We actually max out the tax-protected retirement savings. I’m sure his payroll servicer hates him – ever year he hits the 401k max AND the Social Security cap and gets a much bigger few paychecks at the end of the year. And since we got legally married i get to put the full $5500 in my Roth even if I don’t make $5500 that year. Though, this year I will make that much from a full time but short term job I picked up. So yay! Real paychecks are nice.

      Having money is so great. It solves so many problems. This week, I am throwing money at problems right and left and feeling really good about it. Plus I seriously love giving money away and (unfortunately) have had a lot of opportunities for that in our social circles just lately.

  7. yuppiemillennial Says:

    Same as earlier commenters, really loved the second to last paragraph. We are not quite in the “opportunity and possibility” stage with our money, but we have security now which is just so great as I am (slowly) easing into the idea that we will probably remain OK financially, even through tough times.

    My humble brag is that because of unexpected bonuses, I’m expecting being able to pay off 4 years of mortgage payments in Q4 2016. Just the principle, of course, and we’re still early on in the loan, but still an exciting prospect!

    • nicoleandmaggie Says:

      Wooo! Early pre-payments are the most powerful kind of pre-payment (because they kill more interest than later pre-payments). 4 years is a lot!

    • twinsfan Says:

      That is amazing! Early pre-payments are the best kind! I think when people get to the end of their mortgage the amount needed for pre-payments to so large and the interest saved is so small lots of people don’t do it. But when it is early in the loan makes such a big deal.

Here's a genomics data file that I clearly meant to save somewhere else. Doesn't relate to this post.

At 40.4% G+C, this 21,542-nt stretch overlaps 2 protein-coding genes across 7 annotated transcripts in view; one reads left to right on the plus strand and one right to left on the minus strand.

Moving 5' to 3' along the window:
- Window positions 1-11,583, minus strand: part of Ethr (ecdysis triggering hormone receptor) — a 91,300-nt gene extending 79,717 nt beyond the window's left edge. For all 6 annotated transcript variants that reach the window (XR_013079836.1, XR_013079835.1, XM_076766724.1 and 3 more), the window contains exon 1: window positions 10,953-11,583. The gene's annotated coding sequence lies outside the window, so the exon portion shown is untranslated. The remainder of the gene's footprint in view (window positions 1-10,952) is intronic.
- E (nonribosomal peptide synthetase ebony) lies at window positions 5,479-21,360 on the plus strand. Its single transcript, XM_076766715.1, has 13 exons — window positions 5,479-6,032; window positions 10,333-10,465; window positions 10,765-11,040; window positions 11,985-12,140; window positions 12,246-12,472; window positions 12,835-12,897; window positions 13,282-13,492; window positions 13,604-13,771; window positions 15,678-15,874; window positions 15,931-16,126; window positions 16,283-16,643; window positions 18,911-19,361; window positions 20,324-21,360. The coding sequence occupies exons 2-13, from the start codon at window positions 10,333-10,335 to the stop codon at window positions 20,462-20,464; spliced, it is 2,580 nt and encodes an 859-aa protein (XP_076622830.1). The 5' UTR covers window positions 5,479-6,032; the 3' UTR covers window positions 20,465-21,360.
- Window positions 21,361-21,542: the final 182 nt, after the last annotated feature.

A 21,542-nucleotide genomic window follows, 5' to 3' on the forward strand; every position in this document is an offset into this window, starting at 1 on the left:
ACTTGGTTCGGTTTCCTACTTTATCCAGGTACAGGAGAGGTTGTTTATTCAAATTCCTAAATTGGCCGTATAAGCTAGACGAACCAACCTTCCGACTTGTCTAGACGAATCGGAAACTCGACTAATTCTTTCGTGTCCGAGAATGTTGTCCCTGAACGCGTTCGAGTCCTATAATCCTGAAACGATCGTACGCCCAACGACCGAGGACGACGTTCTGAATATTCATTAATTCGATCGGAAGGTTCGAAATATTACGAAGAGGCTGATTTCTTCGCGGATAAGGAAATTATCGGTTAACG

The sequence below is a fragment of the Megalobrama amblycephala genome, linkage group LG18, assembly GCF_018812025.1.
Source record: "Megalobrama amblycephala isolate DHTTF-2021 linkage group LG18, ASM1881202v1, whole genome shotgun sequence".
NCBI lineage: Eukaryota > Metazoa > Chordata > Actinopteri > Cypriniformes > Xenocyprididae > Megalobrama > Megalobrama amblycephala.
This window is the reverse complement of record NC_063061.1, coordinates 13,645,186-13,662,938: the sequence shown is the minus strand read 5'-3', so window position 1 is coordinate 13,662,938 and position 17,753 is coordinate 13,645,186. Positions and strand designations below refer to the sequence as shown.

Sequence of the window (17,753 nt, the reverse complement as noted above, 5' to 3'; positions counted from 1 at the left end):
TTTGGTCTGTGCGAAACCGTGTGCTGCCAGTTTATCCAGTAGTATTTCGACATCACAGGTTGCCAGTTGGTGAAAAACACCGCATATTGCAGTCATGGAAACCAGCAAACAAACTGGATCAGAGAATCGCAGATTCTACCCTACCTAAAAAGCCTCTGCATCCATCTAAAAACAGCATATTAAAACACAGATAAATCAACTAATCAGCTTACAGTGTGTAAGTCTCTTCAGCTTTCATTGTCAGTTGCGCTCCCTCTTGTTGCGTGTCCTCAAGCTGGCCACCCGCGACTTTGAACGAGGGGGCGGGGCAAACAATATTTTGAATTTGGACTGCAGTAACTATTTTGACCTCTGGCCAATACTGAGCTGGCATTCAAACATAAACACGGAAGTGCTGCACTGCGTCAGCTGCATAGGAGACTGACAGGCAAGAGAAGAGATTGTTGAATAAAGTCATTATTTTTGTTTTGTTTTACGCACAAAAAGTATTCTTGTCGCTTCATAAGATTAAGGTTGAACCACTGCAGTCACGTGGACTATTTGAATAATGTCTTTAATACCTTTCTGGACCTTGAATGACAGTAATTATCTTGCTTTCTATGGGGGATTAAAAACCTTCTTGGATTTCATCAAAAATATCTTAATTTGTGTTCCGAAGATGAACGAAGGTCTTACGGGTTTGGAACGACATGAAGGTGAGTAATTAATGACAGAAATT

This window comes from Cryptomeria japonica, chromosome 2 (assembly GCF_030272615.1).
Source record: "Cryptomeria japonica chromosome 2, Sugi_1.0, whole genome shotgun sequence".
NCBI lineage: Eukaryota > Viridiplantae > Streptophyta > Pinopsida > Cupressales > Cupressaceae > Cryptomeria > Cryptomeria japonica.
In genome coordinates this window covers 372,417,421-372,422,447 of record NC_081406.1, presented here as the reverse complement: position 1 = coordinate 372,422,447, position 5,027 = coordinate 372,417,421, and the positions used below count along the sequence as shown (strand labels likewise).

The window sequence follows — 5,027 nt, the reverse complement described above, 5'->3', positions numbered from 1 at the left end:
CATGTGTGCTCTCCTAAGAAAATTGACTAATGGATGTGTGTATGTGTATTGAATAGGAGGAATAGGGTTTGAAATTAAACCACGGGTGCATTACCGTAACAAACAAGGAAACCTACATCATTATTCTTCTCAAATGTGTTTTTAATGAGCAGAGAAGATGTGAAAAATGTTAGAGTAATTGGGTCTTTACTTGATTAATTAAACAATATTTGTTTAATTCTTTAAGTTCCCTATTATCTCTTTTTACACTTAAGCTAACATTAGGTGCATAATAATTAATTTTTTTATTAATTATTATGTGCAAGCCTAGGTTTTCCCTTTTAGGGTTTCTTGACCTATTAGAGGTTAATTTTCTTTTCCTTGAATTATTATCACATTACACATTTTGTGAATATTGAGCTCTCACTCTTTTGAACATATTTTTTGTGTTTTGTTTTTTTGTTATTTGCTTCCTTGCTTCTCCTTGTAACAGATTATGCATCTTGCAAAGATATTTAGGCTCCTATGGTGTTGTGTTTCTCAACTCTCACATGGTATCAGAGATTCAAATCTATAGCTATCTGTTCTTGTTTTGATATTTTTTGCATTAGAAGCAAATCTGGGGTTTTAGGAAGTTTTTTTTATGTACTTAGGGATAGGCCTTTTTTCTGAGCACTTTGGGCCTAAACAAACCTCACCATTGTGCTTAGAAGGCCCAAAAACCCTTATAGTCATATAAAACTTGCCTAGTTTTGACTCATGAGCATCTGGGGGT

• Rosa Says:

      have you figured out the future value of those prepayments? Early in a loan they can be really impressive. I think the first year of our mortgage every $1 we paid in extra principal was worth almost $5 on the lifetime total cost of the loan.

      • yuppiemillennial Says:

        I refi’d to a low interest rate so the prepayment benefit is not that drastic. Each $1 I put in cuts out about $1.50 in interest payments.

      • Rosa Says:

        very smart! And that $1.50, while not super inspiring, is still better than a savings accoutn.

  8. J Liedl Says:

    I like getting paid quite a bit, thank you very much. Can’t think of much in the way of humblebrag about money but at least we had enough in savings to pay two kids’ undergrad tuition this year (albeit at low, low Canadian rates, including one further discounted by being charged at the university where I teach).

  9. First Gen American Says:

    After 20 years of working and saving at least 15% in retirement accounts, I finally feel like for retirement..I am good. I will still save but it does feel awesome to have that big huge box checked. Also, when I was younger, I had no idea how big a deal a pension plan was. If I do nothing at all, from this point forward, I can live off my pension on its own and not have to tap savings for day to day expemses. It is one of the main reasons I stay where I am. No one offers it anymore and even my company doesn’t for new employees.